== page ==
“Saavi, look out!” cried Ria. The horrid boys in my class were in the middle of one of their usual fights. In order to hurt each other very badly, one of them had hurled a metallic bottle at the other. Unfortunately, I was in the way. Despite Ria’s warning, I could not ‘look’ out. You see, I can’t see very well. I have a genetic disorder that clouds my vision. I am one of those ‘special’ children you see in classrooms of inclusive schools. Everyone tells me that I am fine. But I am not, really. The teachers print large question papers for me, I have difficulty reading the textbook or any other book for that matter.
At school, Ria has been my eyes. I cannot fathom the depth of her affection for me. We are neither related nor are our parents, friends. Ria has, since grade 3, volunteered to help me in every grade that we have moved together. Even after 4 years, we are as thick as thieves.
There are two other ‘special’ children in my class. These two boys, Avi and Krishna, are so hyperactive that they can stir up a hornet’s nest in virtually seconds! They have always been naughty but luckily were in separate sections. Suddenly I found the two in my section this year, much to my annoyance. But then, who am I to judge anyone?
The Avi-Krishna combination proved to be a disaster for my class. They fought between themselves and instigated the other naughty ones (I gather, there were around 3 or 4 more) to join in the fracas. The class erupted in a frenzy of fistfights with dusters, shoes, and water bottles being used as missiles. None of the teachers liked coming to our class. Our charts on the soft boards were torn, fan blades bent, door handle broke, and so on and so forth. Whenever these boys fought, innocents were caught in their fights and got hurt.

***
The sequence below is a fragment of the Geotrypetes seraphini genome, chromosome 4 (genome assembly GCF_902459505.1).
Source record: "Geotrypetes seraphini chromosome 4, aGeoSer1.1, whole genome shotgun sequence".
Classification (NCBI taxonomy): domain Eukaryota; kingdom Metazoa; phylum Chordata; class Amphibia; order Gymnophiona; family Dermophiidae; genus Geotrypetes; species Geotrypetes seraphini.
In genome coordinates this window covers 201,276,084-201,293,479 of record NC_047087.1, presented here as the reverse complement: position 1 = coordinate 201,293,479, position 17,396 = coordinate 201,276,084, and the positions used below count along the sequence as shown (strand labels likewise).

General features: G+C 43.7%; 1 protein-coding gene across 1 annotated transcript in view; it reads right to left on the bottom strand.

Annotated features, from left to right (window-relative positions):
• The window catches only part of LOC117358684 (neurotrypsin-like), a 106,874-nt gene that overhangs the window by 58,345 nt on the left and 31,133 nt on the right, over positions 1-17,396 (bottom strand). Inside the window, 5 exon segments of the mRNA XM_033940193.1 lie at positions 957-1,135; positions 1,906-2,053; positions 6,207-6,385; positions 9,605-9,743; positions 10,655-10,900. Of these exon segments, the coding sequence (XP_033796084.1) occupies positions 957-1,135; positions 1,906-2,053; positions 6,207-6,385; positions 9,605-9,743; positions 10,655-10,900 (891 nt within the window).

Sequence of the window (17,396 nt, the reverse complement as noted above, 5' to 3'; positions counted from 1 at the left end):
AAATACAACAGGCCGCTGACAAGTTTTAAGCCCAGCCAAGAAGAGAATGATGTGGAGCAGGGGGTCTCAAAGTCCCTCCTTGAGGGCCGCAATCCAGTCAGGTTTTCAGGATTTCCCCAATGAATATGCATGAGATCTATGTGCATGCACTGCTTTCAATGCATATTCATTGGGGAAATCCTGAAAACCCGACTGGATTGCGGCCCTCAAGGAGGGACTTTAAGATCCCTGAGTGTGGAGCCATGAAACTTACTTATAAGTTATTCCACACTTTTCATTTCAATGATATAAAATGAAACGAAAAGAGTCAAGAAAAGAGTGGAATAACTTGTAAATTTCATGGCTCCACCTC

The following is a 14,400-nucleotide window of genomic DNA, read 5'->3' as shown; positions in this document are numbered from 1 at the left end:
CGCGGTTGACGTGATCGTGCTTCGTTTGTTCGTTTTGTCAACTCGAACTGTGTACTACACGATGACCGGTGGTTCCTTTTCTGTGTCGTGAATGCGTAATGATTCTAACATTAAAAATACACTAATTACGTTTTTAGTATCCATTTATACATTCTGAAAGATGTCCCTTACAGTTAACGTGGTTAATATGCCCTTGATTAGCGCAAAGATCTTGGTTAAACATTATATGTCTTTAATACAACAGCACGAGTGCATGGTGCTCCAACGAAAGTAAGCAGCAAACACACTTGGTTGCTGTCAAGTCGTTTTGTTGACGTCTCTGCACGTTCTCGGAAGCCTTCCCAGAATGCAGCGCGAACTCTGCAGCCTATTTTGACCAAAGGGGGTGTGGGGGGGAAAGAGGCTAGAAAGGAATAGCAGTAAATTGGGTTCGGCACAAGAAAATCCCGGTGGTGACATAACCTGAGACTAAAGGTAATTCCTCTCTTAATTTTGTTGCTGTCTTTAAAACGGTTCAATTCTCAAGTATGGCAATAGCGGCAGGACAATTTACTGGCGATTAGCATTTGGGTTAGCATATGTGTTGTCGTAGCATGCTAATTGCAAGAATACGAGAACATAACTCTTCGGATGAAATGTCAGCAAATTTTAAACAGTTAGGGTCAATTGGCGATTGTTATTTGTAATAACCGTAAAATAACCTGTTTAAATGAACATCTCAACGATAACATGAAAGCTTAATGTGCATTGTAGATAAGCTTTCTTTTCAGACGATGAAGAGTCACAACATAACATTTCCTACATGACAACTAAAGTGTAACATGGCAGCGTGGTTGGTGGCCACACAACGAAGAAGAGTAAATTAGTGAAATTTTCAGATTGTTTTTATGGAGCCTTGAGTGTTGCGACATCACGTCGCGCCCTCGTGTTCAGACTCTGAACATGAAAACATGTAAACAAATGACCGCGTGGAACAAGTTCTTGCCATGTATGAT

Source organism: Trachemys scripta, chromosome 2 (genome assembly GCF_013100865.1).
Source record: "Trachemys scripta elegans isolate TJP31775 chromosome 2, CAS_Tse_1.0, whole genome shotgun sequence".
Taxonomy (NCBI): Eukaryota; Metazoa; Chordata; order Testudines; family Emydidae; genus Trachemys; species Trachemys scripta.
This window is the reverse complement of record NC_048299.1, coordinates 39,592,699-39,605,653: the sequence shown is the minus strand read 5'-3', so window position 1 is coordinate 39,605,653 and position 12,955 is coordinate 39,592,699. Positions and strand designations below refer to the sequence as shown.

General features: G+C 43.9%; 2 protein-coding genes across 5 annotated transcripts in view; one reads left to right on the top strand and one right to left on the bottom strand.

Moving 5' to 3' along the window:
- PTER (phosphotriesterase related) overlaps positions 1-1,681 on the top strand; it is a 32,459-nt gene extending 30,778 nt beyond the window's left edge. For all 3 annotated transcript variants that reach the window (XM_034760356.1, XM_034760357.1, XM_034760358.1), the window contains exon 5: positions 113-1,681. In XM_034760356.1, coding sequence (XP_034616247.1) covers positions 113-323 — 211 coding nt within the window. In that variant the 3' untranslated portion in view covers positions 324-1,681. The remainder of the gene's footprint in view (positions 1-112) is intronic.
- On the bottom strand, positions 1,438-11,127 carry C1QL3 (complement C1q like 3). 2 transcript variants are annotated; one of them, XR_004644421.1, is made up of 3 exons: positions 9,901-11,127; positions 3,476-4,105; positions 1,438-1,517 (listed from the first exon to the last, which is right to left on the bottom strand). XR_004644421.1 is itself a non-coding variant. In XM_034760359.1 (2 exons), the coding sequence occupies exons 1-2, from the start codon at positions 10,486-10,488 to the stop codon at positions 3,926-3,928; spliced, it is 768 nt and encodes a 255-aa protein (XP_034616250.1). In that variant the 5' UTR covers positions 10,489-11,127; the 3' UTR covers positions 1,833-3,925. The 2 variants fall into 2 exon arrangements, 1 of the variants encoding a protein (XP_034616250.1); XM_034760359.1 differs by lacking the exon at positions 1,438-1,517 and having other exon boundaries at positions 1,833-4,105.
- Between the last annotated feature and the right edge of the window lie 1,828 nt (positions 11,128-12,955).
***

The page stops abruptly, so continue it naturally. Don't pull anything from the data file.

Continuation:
Strangely, they had been exceptionally careful about me. I always had the first place, in front of the teacher, and so very often in the way of the crazy fights. Ria was instrumental in keeping me safe. But I always sensed a tenderness or whatever these boys could be mellowed down to – in their attitude to me. It was certainly not pity, as nature developed a very sharp nose in me for it. Were they even capable of care?
I think I had the answer then. In the middle of the fight, somebody had hurled a 1-litre metal bottle that was filled with water. It headed straight for me. I stood stupefied in spite of Ria’s cry, “Saavi, look out!” Within seconds Avi shielded me (how did he manage to fly in my direction so soon?), while Krishna leapt and caught the bottle. It hurt his index finger. If he winced, I could not see it.
Somehow, something changed in my class that day. Of course, the fights remained but were less intense. They fought but their aggression had mellowed. Perhaps they had seen what damage their behaviour could inflict? They argued, exchanged a few slaps, but realized that together they can change.
| "Alone we can do so little; together we can do so much." |
– Helen Keller
Penta @ Billabong InternationalHigh School, Thane
- Jeeji Sanjeev, Sanika Joshi, Arpita M.G., Muskaan Menda, Radhika Anand, Supriya Naravankar & Bhavani Swamy.
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